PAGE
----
If you want a recap of the plot, you can always go here. Rather than that, I’d like to reflect on the main theme of the movie, which is, to me, “we can save ourselves with a little bit of time travel, just not the time travel you think.”

Nobody physically goes back in time. (In fact, Thorne is one of scientists best known for explaining why we won’t be able to do that.) However, that doesn’t mean that information can’t be sent back, in one way or another. All you need is a civilization sufficiently advanced to give a father a way to send some information to his daughter – if the father is in the right place, and if the daughter is the right daughter.

WARNING: SPOILERS AHEAD! I’ve read that some folks who have seen the movie took the bit of speculation about the nature of love as being a tangible, physical force that transcends time and space – presented by Anne Hathaway’s character – and ran with it. Sorry, y’all; you weren’t paying attention later on. It is made abundantly clear that the lines in the dust in Murph’s room were created by artificially-created gravity waves. No “Power of Love” here. I can understand some of the confusion, though: gravity is just as difficult to perceive, and no more easily controlled, at least by us. But not by the post-humans. (That’s what I call ’em. For a long time we are sort of led to believe they are some kind of super-beings just doing us a favor so we don’t die off. Coop makes the mental leap that they are our descendants, greatly evolved.) We never see them, and we only really see one effect of their presence. The “time lattice” Coop uses to communicate with Murph is apparently constructed by the post-humans only for that purpose, so he can give her the information she needs for a breakthrough that allows humanity to finally leave Earth, and apparently just in time.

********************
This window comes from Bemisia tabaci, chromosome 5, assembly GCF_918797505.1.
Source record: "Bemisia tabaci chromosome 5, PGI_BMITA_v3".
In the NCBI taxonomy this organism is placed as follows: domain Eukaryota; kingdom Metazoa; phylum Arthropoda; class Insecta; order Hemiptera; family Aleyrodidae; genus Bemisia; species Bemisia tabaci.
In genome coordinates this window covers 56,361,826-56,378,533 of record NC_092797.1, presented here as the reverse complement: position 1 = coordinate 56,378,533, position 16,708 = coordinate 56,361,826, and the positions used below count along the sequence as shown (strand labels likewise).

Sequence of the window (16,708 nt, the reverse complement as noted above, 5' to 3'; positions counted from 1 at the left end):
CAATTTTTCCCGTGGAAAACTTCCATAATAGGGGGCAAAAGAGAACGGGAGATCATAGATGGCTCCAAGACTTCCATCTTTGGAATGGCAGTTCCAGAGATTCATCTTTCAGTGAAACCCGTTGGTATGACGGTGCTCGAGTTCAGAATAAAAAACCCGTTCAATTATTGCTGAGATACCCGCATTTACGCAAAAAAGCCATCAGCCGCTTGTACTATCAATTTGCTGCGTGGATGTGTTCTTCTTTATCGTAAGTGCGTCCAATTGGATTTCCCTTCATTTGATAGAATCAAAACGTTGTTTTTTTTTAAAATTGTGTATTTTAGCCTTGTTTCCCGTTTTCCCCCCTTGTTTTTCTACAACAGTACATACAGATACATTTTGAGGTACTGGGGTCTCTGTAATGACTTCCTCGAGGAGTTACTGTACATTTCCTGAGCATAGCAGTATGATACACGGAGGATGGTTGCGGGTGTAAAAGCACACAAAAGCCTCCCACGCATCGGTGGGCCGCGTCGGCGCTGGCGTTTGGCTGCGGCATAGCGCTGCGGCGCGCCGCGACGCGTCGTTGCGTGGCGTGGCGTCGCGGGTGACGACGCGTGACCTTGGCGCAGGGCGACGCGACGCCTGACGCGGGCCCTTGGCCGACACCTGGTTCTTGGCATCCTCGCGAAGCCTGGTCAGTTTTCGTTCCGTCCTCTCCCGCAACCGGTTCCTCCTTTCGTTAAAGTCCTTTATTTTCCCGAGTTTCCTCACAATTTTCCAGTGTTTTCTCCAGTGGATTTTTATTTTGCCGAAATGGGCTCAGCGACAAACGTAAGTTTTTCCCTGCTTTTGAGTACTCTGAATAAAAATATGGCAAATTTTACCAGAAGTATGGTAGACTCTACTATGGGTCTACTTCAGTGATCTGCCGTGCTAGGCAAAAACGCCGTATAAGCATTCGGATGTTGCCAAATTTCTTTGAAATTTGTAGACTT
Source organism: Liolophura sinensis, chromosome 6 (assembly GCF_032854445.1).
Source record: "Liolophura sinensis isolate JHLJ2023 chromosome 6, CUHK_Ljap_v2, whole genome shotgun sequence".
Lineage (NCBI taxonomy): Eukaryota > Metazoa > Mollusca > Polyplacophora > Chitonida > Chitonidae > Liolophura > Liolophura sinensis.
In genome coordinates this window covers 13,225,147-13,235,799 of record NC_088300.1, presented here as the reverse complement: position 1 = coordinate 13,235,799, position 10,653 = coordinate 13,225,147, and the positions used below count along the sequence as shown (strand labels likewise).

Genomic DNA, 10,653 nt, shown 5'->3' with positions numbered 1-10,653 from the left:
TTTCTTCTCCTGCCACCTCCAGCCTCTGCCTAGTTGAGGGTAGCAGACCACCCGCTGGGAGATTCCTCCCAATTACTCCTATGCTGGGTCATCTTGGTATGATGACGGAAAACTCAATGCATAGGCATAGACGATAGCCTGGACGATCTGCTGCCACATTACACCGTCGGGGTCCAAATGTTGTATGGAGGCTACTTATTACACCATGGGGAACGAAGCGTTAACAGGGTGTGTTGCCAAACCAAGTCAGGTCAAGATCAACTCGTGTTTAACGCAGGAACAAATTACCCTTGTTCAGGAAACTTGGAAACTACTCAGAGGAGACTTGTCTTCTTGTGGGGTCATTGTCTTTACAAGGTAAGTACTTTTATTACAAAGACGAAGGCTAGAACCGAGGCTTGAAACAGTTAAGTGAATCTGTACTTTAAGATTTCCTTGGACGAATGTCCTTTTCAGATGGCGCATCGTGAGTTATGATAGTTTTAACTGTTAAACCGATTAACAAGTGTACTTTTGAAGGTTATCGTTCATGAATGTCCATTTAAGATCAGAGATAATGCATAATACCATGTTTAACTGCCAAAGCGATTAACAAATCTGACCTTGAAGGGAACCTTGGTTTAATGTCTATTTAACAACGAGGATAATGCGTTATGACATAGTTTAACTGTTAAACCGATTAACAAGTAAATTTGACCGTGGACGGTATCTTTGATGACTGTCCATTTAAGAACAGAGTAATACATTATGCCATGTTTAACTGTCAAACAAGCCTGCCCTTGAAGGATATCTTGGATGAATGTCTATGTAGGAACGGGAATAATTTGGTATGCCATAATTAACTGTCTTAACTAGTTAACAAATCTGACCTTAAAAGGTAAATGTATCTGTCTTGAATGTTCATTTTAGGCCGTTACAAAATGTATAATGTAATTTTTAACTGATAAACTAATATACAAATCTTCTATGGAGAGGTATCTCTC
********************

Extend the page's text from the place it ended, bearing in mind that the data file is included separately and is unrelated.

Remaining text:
In a way, this is the “transparent aluminum” storyline: In Star Trek IV, Scotty needs “transparent aluminum” to construct a tank for the whales. He gives the formula to a 20th century chemist/engineer so that he can create what Scotty needs. When asked by Dr. McCoy if this was messing with the timeline, Mr. Scott replies, “How do you know he didn’t invent the thing?”

I suppose transparent aluminum isn’t as big a thing in the 24th century as radio is for us. (Although if asked, most people would identify the inventor of radio as Marconi, if they had any idea at all. Grrr. Tesla, folks, Tesla. Look it up.) Still, Scotty wasn’t worried by bootstrapping materials science and creating the classic causality loop.